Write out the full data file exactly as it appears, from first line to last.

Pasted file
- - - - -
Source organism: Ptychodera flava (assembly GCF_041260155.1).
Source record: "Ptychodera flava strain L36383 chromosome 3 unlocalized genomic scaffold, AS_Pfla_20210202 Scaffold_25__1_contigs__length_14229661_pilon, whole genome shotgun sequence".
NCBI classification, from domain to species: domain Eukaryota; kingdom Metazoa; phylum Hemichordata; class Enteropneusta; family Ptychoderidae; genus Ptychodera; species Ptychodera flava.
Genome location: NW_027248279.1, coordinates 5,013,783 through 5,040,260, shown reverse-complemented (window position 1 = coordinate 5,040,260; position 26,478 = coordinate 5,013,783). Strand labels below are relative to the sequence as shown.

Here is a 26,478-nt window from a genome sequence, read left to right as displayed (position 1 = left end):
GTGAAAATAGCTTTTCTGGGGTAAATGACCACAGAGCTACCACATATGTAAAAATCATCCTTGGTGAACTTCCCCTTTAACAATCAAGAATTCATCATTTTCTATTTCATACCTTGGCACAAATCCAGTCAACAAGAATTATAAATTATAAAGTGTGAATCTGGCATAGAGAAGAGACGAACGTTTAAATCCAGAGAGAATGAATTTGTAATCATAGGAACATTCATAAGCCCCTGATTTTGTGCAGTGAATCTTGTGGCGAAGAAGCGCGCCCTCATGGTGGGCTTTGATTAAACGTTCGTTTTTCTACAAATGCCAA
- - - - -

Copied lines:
Source organism: Ptychodera flava (assembly GCF_041260155.1).
Source record: "Ptychodera flava strain L36383 chromosome 3 unlocalized genomic scaffold, AS_Pfla_20210202 Scaffold_25__1_contigs__length_14229661_pilon, whole genome shotgun sequence".
NCBI classification, from domain to species: domain Eukaryota; kingdom Metazoa; phylum Hemichordata; class Enteropneusta; family Ptychoderidae; genus Ptychodera; species Ptychodera flava.
Genome location: NW_027248279.1, coordinates 5,013,783 through 5,040,260, shown reverse-complemented (window position 1 = coordinate 5,040,260; position 26,478 = coordinate 5,013,783). Strand labels below are relative to the sequence as shown.

Here is a 26,478-nt window from a genome sequence, read left to right as displayed (position 1 = left end):
GTGAAAATAGCTTTTCTGGGGTAAATGACCACAGAGCTACCACATATGTAAAAATCATCCTTGGTGAACTTCCCCTTTAACAATCAAGAATTCATCATTTTCTATTTCATACCTTGGCACAAATCCAGTCAACAAGAATTATAAATTATAAAGTGTGAATCTGGCATAGAGAAGAGACGAACGTTTAAATCCAGAGAGAATGAATTTGTAATCATAGGAACATTCATAAGCCCCTGATTTTGTGCAGTGAATCTTGTGGCGAAGAAGCGCGCCCTCATGGTGGGCTTTGATTAAACGTTCGTTTTTCTACAAATGCCAA